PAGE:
The Unity container is best understood as a façade for a highly configurable, yet complex object factory named Object Builder. Object Builder made its debut within the Composite UI Application Block in November 2005 and was subsequently incorporated into Enterprise Library 2.0 with its January 2006 release as its internal configuration strategy.

At its core, Object Builder is based upon the Chain-of-Responsibility pattern. The Object Builder chain-of-responsibility utilizes two primary concepts for configuring how objects are constructed: namely, Strategies and Policies. Strategies serve as the concrete handlers within the chain-of-responsibility implementation, and are the objects which encapsulate the behavior performed during the construction process. Policies serve as the rules for how and when Strategies apply to a given type. Strategies and Policies are the essence of Object Builder’s extensibility, and by extension Unity’s extensibility.

While Object Builder can be used directly to provide advanced dependency injection and other inversion of control needs, due to the fact that it waswritten to serve the internal needs of the guidance assets provided by the Microsoft Patterns & Practices group, it wasn’t developed with ease of use in mind and didn’t provide the same API nomenclature used by other containers. This is where Unity comes in.

Unity was written to provide an easy to use and more traditional container interface to Object Builder. Part of this interface includes a more simplified end-user extensibility API in the form of Unity Extensions. These extensions encapsulate the lower-level Strategy and Policy configuration for Object Builder.

The 1.2 release of Unity in October 2008 included a new extension for facilitating aspect-oriented programming through method interception. The remainder of this article demonstrates how this new extension can be used to implement the INotifyPropertyChanged interface.

Interception Example

To start, we’ll create a test fixture skeleton to drive our example:

[TestFixture]
public class When_model_property_changes
{
    [SetUp]
    public void SetUp()
    {
        EstablishContext();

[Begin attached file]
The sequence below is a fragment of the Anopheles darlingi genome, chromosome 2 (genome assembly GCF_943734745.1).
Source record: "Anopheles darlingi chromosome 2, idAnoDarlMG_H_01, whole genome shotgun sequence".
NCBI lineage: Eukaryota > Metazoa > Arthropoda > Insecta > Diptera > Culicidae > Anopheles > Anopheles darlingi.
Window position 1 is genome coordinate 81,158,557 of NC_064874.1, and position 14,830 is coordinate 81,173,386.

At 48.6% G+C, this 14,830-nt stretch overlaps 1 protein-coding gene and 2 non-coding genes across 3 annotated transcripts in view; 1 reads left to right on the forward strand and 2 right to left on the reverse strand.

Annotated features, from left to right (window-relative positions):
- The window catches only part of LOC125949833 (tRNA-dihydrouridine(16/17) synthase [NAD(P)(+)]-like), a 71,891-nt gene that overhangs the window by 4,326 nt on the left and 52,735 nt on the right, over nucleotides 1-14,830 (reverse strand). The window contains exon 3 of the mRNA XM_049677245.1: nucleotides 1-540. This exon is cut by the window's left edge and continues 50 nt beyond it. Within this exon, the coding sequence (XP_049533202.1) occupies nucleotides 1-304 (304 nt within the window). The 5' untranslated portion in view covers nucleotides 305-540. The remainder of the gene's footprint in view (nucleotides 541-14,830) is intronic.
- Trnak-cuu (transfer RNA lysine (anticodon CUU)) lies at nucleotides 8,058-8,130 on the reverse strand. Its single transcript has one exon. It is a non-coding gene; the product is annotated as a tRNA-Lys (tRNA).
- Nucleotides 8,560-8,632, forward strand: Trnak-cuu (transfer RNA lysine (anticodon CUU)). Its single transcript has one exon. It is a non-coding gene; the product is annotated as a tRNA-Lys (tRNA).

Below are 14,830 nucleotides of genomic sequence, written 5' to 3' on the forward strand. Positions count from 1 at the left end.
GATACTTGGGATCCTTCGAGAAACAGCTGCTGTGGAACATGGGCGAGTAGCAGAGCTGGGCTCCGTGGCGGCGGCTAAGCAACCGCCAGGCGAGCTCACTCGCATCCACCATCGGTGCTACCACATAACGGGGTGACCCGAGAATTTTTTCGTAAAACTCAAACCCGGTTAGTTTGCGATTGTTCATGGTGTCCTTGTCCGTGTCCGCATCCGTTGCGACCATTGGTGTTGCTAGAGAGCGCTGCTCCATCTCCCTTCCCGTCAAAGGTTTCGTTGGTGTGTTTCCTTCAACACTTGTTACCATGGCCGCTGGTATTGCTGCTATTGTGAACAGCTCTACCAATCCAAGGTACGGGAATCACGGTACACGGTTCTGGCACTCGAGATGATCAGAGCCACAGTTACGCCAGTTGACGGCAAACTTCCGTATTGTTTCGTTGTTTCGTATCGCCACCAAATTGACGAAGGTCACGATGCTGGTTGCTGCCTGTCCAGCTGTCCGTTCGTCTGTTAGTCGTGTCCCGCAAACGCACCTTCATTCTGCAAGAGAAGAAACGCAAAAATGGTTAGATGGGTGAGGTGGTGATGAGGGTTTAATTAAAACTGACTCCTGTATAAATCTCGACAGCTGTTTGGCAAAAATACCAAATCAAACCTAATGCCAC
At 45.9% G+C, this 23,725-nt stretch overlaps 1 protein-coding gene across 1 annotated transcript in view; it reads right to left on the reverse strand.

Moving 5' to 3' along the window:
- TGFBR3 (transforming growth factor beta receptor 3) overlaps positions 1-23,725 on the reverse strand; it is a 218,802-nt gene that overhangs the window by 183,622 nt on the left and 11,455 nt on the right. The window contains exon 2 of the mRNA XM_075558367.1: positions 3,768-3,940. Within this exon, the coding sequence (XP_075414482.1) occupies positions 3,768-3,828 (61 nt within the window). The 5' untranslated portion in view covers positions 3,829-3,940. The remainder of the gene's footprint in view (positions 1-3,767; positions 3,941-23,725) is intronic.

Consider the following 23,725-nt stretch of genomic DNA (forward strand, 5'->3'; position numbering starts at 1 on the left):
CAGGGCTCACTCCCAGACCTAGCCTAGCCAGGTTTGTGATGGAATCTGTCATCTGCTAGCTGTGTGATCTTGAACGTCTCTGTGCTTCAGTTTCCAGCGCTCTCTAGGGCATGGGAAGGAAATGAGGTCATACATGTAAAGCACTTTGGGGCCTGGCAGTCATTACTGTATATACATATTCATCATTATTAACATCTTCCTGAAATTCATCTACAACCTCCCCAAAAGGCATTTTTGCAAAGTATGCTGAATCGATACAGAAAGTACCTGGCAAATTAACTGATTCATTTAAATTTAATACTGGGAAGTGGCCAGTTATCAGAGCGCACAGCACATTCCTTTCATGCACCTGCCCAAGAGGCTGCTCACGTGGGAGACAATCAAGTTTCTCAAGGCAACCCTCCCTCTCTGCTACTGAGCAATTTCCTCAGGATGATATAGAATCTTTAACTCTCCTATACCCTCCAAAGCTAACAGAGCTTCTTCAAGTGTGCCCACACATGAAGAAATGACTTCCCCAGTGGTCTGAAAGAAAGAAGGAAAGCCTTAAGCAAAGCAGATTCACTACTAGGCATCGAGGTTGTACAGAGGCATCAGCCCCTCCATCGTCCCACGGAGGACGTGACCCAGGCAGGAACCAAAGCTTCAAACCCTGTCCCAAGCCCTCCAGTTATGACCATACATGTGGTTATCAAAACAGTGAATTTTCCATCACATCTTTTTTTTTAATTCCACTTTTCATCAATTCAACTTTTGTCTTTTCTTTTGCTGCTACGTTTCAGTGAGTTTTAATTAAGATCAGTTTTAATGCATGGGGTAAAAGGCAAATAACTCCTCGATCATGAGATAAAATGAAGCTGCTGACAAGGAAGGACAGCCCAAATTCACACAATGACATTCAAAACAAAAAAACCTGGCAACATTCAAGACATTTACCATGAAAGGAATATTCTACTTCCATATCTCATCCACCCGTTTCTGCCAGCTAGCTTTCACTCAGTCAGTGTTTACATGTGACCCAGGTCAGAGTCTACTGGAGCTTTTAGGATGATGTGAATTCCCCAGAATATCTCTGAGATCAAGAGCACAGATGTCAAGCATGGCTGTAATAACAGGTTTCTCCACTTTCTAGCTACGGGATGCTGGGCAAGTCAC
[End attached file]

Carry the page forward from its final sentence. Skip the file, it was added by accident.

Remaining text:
Because();
    }

    protected override void EstablishContext()
    {
    }

    protected override void Because()
    {
    }

    [Test]
    public void A_notify_property_changed_event_should_be_raised()
    {
    }
}

Next, we’ll establish the context of our test by configuring an instance of the Unity container to intercept methods for a type named IModel:

[TestFixture]
public class When_model_property_changes : ContextSpecification
{
    IUnityContainer container;
    IModel model;

    /** snip **/

    protected void EstablishContext()
    {
        container = new UnityContainer();

        container.AddNewExtension()
        .RegisterType<IModel, Model>()
        .Configure()
        .SetDefaultInterceptorFor<IModel>(new TransparentProxyInterceptor());

        model = container.Resolve<IModel>();
    }

    /** snip **/
}

We configure our container by first adding the Interception extension. Next, we register the type we will be resolving from the container. Finally, we set a default interceptor for our type.

By adding the Interception extension, two new build strategies are added to the chain-of-responsibility for facilitating interception. Additionally, the extension registers an instance of an AttributeDrivenPolicy which is used by the interception strategies to provide the ability to identify which methods should be intercepted through the use of attributes. We will later create a custom attribute derived from HandlerAttribute which will match our type with the AttributeDrivenPolicy.

Note: The AttributeDrivenPolicy is a policy type internal to the Interception extension and is not related to the IBuilderPolicy types used by the Object Builder component.

Our last step in establishing the context for our test is to have the container create an instance of our registered type.

Next, we’ll define the behavior of our test to be observed:

protected override void Because()
{
    model.PropertyChanged += (sender, args) => { propertyChangedEventRaised = true; };